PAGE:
Q. What is Too Far about?
A. In my boss's office in one of my first jobs was a poster that said something like the following: "The most important decision you'll ever make is who you are with - as in boyfriend/girlfriend or who you marry. This one decision will determine 90% of your happiness or misery." It's rare that I choose to write about love - there are already so many songs about love out there - brilliant and not so brilliant - but when I think about that message (in the poster), I'm just paralyzed by how true it is. And you see people seemingly randomly getting together and other people so careful about it. So, I thought I'd write about it. "Too Far" is all about how a person might deal with that decision. (S)he might ask her/himself, "Is it really going too far?" (S)he might compare her/his relationship to others and imagine what's playing out in those other relationships happening to her/him, "Did you hear what they have done? I'm imagining we've won..." So, Too Far is about the most important decision anyone will ever make - who you'll love.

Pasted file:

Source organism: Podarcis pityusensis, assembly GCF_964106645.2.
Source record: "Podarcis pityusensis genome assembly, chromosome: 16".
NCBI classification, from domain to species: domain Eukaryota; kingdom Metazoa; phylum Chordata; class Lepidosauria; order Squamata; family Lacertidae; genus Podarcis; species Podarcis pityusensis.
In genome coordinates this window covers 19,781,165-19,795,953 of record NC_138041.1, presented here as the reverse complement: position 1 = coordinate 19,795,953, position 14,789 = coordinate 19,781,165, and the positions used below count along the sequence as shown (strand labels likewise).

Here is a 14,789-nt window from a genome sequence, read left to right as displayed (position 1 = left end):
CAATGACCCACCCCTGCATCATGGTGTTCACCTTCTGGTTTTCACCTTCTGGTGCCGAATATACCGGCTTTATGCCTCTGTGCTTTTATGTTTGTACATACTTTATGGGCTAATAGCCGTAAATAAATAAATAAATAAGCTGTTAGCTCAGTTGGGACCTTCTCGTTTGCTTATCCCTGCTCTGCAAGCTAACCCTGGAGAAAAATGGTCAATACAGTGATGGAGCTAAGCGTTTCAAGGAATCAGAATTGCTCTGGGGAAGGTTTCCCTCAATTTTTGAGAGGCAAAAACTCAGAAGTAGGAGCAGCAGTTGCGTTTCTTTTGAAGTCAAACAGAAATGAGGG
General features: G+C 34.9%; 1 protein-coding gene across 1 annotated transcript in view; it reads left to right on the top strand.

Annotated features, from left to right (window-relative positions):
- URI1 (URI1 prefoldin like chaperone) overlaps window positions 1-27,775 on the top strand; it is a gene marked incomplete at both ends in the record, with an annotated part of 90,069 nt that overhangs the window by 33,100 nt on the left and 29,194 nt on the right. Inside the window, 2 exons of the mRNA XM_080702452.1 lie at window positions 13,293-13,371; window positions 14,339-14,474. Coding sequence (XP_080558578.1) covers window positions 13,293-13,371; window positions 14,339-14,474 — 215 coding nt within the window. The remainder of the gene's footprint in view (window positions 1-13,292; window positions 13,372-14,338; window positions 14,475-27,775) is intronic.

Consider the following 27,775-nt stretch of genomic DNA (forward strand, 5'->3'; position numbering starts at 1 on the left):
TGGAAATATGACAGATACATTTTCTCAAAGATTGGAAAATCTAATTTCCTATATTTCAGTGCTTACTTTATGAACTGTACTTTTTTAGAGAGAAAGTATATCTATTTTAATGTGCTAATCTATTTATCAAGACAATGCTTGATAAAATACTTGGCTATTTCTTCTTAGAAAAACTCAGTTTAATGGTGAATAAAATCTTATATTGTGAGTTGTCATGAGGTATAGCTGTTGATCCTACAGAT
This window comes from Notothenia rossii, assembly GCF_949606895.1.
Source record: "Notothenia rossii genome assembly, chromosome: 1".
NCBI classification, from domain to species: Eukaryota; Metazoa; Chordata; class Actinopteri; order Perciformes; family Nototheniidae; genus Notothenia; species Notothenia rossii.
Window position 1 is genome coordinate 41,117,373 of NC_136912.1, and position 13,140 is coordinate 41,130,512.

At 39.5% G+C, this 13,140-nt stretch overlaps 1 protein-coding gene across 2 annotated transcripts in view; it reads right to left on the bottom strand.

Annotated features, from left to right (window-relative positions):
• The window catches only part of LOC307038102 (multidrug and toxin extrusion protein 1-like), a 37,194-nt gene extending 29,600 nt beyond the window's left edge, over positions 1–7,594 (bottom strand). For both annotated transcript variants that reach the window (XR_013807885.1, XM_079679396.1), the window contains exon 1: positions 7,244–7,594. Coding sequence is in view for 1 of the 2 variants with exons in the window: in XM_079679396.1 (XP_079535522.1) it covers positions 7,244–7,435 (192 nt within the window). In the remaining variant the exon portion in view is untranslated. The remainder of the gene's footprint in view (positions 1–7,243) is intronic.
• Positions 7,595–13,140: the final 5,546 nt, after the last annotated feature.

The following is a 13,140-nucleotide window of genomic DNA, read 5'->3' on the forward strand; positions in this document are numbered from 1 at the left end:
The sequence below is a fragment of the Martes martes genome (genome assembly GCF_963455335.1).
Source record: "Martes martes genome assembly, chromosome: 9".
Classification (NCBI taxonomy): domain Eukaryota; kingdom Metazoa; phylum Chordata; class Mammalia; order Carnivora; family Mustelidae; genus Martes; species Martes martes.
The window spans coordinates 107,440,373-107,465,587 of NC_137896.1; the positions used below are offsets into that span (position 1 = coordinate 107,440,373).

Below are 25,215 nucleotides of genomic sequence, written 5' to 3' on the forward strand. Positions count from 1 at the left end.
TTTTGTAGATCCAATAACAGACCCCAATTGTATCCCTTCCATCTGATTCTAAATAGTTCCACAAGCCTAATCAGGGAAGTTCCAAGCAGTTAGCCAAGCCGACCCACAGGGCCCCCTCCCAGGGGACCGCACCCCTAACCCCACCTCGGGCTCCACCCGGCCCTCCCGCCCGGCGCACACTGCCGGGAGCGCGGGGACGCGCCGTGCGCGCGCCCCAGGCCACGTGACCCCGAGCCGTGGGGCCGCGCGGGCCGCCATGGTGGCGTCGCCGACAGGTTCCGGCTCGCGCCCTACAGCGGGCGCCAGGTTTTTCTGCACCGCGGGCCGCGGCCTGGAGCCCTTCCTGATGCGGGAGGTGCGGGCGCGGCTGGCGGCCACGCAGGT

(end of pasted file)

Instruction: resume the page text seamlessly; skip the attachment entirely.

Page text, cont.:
Q. Your album was recently listed at #35 of the most played albums on KCRW in CA, How does that feel?
A. I think about the part of me that's an appreciator of music, and there are so many songs that contribute to the soundtrack of my life, whether it be in the car when on a long drive or in the house or wherever, and I connect it to being on this list. Being on a KCRW list feels great because it's feedback saying that our music is out there to potentially become a part of people's lives - like part of their personal soundtracks - and that's an honor.
Q. What's the bands twitter handle?
Q. You have a gig in DC June 9th!!!! Give us the details! What, Where, When....
Q. Turn us on to some new music. What are the 5 songs & artists that have been looping on your iPod this week?
In no particular order:
1 Come and Play in the Milky Night by Stereolab -- could hear it over and over again
2 Little Darlin' by Benjamin Biolay -- it's like eating breakfast for dinner
3 Aux cyclades électronique by Betrand Burgalat -- other-worldly
4 Call for Unity by Hamza El Din -- like ancient wisdom
5 Cherish the Day by Sade -- always good